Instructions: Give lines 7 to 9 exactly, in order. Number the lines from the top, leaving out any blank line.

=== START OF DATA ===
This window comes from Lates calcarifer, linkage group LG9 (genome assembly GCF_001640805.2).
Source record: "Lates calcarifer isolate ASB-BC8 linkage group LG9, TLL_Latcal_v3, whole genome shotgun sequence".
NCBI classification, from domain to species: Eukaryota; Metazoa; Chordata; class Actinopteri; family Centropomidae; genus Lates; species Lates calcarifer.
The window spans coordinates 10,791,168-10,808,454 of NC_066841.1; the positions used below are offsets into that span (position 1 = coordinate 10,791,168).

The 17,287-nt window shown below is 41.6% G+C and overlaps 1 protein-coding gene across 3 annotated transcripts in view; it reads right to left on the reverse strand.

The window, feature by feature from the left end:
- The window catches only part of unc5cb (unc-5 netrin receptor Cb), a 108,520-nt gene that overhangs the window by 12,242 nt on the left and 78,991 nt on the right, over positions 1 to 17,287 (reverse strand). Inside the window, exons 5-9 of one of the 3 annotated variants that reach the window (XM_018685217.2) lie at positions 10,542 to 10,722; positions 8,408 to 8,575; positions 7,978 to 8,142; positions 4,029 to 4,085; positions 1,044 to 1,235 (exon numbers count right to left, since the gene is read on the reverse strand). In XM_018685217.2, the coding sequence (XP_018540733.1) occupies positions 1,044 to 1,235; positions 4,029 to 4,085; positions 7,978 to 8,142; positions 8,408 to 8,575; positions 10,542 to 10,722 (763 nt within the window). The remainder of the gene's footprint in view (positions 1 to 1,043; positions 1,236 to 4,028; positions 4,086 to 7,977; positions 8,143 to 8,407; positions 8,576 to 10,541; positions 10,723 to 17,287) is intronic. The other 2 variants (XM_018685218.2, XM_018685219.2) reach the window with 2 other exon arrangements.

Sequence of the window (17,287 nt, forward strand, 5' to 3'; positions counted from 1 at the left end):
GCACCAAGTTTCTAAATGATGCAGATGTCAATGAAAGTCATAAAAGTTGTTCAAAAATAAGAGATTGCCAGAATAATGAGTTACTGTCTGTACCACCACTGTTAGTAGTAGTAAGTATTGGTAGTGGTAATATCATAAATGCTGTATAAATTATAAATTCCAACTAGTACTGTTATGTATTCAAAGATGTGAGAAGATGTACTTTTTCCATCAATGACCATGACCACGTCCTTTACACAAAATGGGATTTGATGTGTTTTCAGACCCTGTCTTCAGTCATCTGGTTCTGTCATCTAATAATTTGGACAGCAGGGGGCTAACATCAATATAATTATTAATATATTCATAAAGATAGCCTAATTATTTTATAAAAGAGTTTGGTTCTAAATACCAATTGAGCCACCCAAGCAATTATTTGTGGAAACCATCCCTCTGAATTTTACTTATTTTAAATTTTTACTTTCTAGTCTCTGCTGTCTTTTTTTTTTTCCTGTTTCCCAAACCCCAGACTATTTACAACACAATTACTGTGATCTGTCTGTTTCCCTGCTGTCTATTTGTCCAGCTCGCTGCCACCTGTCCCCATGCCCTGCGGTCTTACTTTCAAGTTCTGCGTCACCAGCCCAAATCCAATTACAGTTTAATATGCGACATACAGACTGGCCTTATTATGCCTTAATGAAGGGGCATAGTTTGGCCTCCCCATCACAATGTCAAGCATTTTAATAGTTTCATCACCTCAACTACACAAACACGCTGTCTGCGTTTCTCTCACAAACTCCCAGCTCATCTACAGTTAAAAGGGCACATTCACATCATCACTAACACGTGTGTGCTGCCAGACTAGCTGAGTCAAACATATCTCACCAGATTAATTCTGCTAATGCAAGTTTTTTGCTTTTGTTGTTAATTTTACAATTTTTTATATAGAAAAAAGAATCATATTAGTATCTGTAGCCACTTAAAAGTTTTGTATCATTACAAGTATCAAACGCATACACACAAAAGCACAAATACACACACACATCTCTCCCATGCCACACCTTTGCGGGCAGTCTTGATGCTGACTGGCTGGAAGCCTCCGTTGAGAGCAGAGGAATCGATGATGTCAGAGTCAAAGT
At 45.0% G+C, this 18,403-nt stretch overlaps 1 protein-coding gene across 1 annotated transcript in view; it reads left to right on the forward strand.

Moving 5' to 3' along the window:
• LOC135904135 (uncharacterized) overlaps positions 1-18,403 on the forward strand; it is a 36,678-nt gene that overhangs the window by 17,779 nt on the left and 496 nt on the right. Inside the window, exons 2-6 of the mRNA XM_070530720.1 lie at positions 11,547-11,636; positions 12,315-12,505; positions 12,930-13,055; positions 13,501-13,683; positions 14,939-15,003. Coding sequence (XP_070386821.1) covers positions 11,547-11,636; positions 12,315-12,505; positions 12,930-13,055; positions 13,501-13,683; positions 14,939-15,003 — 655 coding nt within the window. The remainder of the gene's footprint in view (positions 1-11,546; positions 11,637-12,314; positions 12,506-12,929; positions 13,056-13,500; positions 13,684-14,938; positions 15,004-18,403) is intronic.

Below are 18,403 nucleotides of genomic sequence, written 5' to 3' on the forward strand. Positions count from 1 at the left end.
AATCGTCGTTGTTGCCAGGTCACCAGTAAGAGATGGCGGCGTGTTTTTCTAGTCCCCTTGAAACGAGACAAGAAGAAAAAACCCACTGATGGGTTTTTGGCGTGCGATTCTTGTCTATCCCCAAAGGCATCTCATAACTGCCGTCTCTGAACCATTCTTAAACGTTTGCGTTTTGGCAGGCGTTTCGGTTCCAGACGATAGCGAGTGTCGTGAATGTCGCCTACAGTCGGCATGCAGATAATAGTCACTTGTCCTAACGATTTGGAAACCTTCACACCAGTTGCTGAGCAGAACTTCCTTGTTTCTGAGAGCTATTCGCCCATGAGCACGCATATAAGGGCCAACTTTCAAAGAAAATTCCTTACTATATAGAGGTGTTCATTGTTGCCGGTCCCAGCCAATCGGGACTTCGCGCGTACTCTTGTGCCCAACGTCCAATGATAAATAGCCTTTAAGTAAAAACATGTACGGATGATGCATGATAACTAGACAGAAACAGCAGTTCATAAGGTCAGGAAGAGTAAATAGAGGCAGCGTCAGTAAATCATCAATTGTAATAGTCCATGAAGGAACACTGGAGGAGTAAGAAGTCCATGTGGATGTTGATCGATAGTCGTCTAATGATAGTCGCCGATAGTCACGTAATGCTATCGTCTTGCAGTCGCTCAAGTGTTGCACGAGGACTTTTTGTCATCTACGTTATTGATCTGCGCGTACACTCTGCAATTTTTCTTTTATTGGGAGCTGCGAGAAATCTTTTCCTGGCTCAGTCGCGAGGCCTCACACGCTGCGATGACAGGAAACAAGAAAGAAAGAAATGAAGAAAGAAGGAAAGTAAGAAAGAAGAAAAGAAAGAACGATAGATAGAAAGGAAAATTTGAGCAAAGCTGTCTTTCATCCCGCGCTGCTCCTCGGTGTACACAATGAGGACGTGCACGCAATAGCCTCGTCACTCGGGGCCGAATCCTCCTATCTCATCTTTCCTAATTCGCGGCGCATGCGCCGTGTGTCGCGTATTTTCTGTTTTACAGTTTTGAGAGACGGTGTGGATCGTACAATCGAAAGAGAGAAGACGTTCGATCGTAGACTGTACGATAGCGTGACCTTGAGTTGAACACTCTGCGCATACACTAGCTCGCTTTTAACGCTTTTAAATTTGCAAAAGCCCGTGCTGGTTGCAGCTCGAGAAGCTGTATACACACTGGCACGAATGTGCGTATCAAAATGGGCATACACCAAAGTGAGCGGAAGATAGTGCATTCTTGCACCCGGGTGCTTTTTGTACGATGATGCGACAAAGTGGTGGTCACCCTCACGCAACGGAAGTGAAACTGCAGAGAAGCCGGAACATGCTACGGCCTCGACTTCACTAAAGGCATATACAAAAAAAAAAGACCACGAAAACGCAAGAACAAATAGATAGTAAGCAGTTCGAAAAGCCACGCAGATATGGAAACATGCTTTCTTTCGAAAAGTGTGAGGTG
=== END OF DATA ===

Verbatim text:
- The window catches only part of unc5cb (unc-5 netrin receptor Cb), a 108,520-nt gene that overhangs the window by 12,242 nt on the left and 78,991 nt on the right, over positions 1 to 17,287 (reverse strand). Inside the window, exons 5-9 of one of the 3 annotated variants that reach the window (XM_018685217.2) lie at positions 10,542 to 10,722; positions 8,408 to 8,575; positions 7,978 to 8,142; positions 4,029 to 4,085; positions 1,044 to 1,235 (exon numbers count right to left, since the gene is read on the reverse strand). In XM_018685217.2, the coding sequence (XP_018540733.1) occupies positions 1,044 to 1,235; positions 4,029 to 4,085; positions 7,978 to 8,142; positions 8,408 to 8,575; positions 10,542 to 10,722 (763 nt within the window). The remainder of the gene's footprint in view (positions 1 to 1,043; positions 1,236 to 4,028; positions 4,086 to 7,977; positions 8,143 to 8,407; positions 8,576 to 10,541; positions 10,723 to 17,287) is intronic. The other 2 variants (XM_018685218.2, XM_018685219.2) reach the window with 2 other exon arrangements.

Sequence of the window (17,287 nt, forward strand, 5' to 3'; positions counted from 1 at the left end):
GCACCAAGTTTCTAAATGATGCAGATGTCAATGAAAGTCATAAAAGTTGTTCAAAAATAAGAGATTGCCAGAATAATGAGTTACTGTCTGTACCACCACTGTTAGTAGTAGTAAGTATTGGTAGTGGTAATATCATAAATGCTGTATAAATTATAAATTCCAACTAGTACTGTTATGTATTCAAAGATGTGAGAAGATGTACTTTTTCCATCAATGACCATGACCACGTCCTTTACACAAAATGGGATTTGATGTGTTTTCAGACCCTGTCTTCAGTCATCTGGTTCTGTCATCTAATAATTTGGACAGCAGGGGGCTAACATCAATATAATTATTAATATATTCATAAAGATAGCCTAATTATTTTATAAAAGAGTTTGGTTCTAAATACCAATTGAGCCACCCAAGCAATTATTTGTGGAAACCATCCCTCTGAATTTTACTTATTTTAAATTTTTACTTTCTAGTCTCTGCTGTCTTTTTTTTTTTCCTGTTTCCCAAACCCCAGACTATTTACAACACAATTACTGTGATCTGTCTGTTTCCCTGCTGTCTATTTGTCCAGCTCGCTGCCACCTGTCCCCATGCCCTGCGGTCTTACTTTCAAGTTCTGCGTCACCAGCCCAAATCCAATTACAGTTTAATATGCGACATACAGACTGGCCTTATTATGCCTTAATGAAGGGGCATAGTTTGGCCTCCCCATCACAATGTCAAGCATTTTAATAGTTTCATCACCTCAACTACACAAACACGCTGTCTGCGTTTCTCTCACAAACTCCCAGCTCATCTACAGTTAAAAGGGCACATTCACATCATCACTAACACGTGTGTGCTGCCAGACTAGCTGAGTCAAACATATCTCACCAGATTAATTCTGCTAATGCAAGTTTTTTGCTTTTGTTGTTAATTTTACAATTTTTTATATAGAAAAAAGAATCATATTAGTATCTGTAGCCACTTAAAAGTTTTGTATCATTACAAGTATCAAACGCATACACACAAAAGCACAAATACACACACACATCTCTCCCATGCCACACCTTTGCGGGCAGTCTTGATGCTGACTGGCTGGAAGCCTCCGTTGAGAGCAGAGGAATCGATGATGTCAGAGTCAAAGT